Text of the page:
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NVMe Storage Explained

by Liam Major

If you’re relatively new to computers or you haven’t investigated buying a new one in a few years, NVMe storage might be an unfamiliar topic for you. It’s a technology that is moving rapidly, and almost every single one of our PCs comes equipped with it.

But what is it? What does NVME storage do? Here we’ll break down all of those questions, what it means for your PC and whether you need it or not.

To allow you to fully understand the benefits of NVMe storage, we need to step back a little and grasp the other form of PC storage devices available.

Image of inside a hard drive, showing the disk and and the arm that reads its data.

HDD Storage

Hard Disk Drive storage is your “classic” form of computer storage. HDD storage, often simply called “Hard Drives” store data by embedding it into a disk (for the purposes of this article, you can imagine this like a CD or DVD). The small disk is spinning inside your PC and the data is being read by a small moving arm, which picks up that data, and sends it to your PC.

However, a physical spinning disk and moving arm have their limitations. The disk can only spin at a certain speed, the arm can only move at a limited rate. These limitations result in a limited data read and data write speed. Hard drives can only read (and therefore send) data at a limited speed and they can only write (and therefore save) data as quick as they can.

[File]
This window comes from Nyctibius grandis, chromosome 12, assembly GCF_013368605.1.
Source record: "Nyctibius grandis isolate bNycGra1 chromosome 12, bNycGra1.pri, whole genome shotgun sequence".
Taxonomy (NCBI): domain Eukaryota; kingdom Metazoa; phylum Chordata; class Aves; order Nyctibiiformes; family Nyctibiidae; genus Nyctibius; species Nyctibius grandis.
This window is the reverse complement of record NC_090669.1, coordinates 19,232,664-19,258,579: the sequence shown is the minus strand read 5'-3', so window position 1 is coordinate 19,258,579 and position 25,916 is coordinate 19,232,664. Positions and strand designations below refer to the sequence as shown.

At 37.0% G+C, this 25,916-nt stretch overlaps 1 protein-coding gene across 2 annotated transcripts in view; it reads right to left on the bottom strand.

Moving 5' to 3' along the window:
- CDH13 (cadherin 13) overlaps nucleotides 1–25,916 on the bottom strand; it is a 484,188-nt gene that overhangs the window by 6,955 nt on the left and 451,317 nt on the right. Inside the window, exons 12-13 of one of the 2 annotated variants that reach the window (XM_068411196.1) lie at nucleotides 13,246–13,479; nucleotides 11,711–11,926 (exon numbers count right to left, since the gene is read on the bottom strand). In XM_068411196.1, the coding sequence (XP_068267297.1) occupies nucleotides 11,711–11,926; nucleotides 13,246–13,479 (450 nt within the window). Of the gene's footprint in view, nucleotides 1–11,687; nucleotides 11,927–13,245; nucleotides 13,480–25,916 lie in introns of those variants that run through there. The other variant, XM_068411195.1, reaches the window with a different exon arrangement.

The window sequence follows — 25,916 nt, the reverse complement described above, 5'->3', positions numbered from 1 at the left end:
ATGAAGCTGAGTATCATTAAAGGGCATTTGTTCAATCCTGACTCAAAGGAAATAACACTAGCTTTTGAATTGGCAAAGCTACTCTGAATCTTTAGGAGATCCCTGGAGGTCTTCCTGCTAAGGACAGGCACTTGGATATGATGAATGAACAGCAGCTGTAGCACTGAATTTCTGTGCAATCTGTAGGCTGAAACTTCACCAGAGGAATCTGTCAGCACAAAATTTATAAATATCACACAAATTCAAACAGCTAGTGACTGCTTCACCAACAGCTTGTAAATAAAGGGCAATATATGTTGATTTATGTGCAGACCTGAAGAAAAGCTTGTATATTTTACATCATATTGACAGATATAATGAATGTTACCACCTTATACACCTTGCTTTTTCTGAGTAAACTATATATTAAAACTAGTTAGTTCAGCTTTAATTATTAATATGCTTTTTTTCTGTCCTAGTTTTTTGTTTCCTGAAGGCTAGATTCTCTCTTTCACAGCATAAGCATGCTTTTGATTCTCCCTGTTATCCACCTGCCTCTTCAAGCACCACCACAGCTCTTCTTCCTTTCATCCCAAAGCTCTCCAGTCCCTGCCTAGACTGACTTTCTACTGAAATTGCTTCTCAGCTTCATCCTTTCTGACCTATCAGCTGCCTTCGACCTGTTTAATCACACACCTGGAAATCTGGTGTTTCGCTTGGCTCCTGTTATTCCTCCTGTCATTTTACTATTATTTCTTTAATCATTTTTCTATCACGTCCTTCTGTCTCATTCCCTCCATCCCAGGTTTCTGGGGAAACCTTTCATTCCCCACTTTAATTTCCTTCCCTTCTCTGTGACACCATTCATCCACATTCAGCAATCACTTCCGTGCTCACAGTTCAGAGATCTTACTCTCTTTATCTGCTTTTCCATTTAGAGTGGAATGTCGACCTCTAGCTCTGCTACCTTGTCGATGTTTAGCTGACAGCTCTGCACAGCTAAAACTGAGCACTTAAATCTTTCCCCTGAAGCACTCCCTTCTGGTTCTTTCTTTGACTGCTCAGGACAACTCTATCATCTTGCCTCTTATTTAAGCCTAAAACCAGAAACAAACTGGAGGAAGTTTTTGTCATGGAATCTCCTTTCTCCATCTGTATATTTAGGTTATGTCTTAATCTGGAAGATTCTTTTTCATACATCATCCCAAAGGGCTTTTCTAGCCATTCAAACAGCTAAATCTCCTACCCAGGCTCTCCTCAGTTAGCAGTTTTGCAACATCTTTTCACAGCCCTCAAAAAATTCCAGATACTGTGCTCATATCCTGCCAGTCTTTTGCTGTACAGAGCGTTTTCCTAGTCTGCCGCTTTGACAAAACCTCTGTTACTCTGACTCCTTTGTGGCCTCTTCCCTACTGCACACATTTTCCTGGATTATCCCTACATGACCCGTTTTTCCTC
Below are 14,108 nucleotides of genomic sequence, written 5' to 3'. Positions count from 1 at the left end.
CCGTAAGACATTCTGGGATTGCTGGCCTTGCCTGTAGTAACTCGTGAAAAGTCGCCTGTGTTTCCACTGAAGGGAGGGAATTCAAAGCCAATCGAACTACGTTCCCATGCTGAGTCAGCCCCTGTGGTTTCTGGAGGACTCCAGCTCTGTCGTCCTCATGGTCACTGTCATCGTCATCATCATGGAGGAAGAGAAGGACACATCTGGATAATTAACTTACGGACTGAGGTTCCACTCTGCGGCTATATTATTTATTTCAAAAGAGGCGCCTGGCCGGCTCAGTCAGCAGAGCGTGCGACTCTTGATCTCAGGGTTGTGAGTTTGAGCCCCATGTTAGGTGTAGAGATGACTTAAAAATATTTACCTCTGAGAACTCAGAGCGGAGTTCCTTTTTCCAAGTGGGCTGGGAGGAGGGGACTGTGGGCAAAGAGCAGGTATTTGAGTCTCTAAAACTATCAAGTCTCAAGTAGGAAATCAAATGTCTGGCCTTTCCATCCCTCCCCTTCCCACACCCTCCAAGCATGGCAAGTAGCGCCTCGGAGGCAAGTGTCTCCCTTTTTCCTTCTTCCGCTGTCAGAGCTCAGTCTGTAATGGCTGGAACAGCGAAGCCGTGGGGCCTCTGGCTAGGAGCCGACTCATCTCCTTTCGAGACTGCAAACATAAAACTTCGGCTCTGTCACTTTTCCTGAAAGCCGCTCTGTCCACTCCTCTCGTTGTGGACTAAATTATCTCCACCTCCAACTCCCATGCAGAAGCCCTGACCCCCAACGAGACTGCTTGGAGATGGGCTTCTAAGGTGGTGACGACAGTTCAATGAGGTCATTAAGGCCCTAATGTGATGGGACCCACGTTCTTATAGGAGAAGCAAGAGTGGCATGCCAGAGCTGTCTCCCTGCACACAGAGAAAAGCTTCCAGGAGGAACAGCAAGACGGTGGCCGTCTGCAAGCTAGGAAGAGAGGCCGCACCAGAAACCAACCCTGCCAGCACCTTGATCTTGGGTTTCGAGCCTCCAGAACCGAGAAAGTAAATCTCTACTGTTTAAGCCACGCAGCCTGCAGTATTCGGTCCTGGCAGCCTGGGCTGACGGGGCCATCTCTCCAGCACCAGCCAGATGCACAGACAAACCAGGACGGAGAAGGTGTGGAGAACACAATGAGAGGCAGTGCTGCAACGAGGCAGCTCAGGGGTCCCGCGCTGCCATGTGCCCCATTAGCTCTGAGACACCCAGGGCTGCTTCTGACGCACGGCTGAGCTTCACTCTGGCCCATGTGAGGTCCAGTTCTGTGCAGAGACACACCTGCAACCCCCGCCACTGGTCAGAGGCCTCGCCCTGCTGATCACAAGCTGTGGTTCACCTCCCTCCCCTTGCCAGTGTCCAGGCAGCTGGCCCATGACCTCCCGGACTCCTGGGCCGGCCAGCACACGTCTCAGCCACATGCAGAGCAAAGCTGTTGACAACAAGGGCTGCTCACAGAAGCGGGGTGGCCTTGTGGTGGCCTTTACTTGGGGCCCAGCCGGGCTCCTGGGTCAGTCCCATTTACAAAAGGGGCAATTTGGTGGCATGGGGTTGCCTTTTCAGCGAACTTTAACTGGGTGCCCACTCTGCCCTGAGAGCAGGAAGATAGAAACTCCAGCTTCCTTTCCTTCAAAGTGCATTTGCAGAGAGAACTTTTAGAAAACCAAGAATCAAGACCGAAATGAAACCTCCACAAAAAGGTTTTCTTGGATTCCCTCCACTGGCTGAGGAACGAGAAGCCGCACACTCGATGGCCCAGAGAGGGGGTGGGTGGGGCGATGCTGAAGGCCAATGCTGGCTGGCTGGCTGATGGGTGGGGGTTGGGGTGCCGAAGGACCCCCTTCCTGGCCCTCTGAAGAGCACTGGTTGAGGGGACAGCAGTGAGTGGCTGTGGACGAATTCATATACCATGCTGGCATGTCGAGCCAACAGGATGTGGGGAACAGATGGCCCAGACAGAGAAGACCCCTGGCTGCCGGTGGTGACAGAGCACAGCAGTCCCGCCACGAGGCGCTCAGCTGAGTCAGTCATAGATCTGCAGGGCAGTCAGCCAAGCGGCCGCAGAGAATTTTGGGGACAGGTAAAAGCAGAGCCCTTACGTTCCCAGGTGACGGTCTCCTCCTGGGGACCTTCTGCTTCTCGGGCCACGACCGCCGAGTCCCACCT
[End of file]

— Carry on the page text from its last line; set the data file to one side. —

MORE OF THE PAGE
Slow Data Speeds

Typically, hard drives can read data at around 80MB/s and write data at 160MB/s. To simplify a little, a PC using an HDD will take 1 second to read an 80MB file and half a second to save an 80MB file.

There are nuances in how data is stored which will dramatically alter how fast a storage device can read/write data, but for now, we’ll keep it simple.

Granted, 1 second doesn’t sound very long to load a file. Right?

It’s true. 80MB/s was plenty when file sizes were much smaller. But in the age of 4K Video, 100Megapixel photographs and increasing program sizes, 80MB/s begins to slow down your entire PC.

Backing up your modest 300GBs of images and videos to an external disk would take over an hour. Downloading a program or a Windows update could saturate your computer’s bandwidth and make it struggle to perform even the simplest of tasks. Your PC could take minutes to turn on before you’re able to log-in.

In 2020, there are plenty of occasions where using an HDD as your primary storage drive will cause you headaches and bottleneck the performance of your PC.

That’s not to say that HDD is obsolete and shouldn’t be used any more. More on this later.

Front-on image of a grey Samsung SSD.

SSD Storage

SSD Storage, or Solid State Drives, are a well-known technology and have been improving in performance since their release. Solid State Drives perform the same tasks and function in a PC as your everyday Hard Drive, but there are no moving parts inside.

The data is stored in “chips” inside the SSD making the data much faster to access than on a physical moving disk. SSDs can read and write data so fast, that they’re limited by the speed of their connection to the PC.

Getting Faster

SSD Storage can achieve upward of 500MB per second read/write speeds. Meaning your 300GB of files now only takes around 10minutes to back-up. Your system doesn’t become saturated by simple Windows Updates and your PC Boots in mere seconds.

For years, SSDs were the “go-to” for storing your operating system on (known as the OS-Drive, or Boot Drive) due to how quickly they allow windows to load and boot. Typically, a freshly installed instance of Windows 10 can boot to the log-in screen in around 10 seconds. Worlds apart from the minutes of waiting you can experience on an HDD.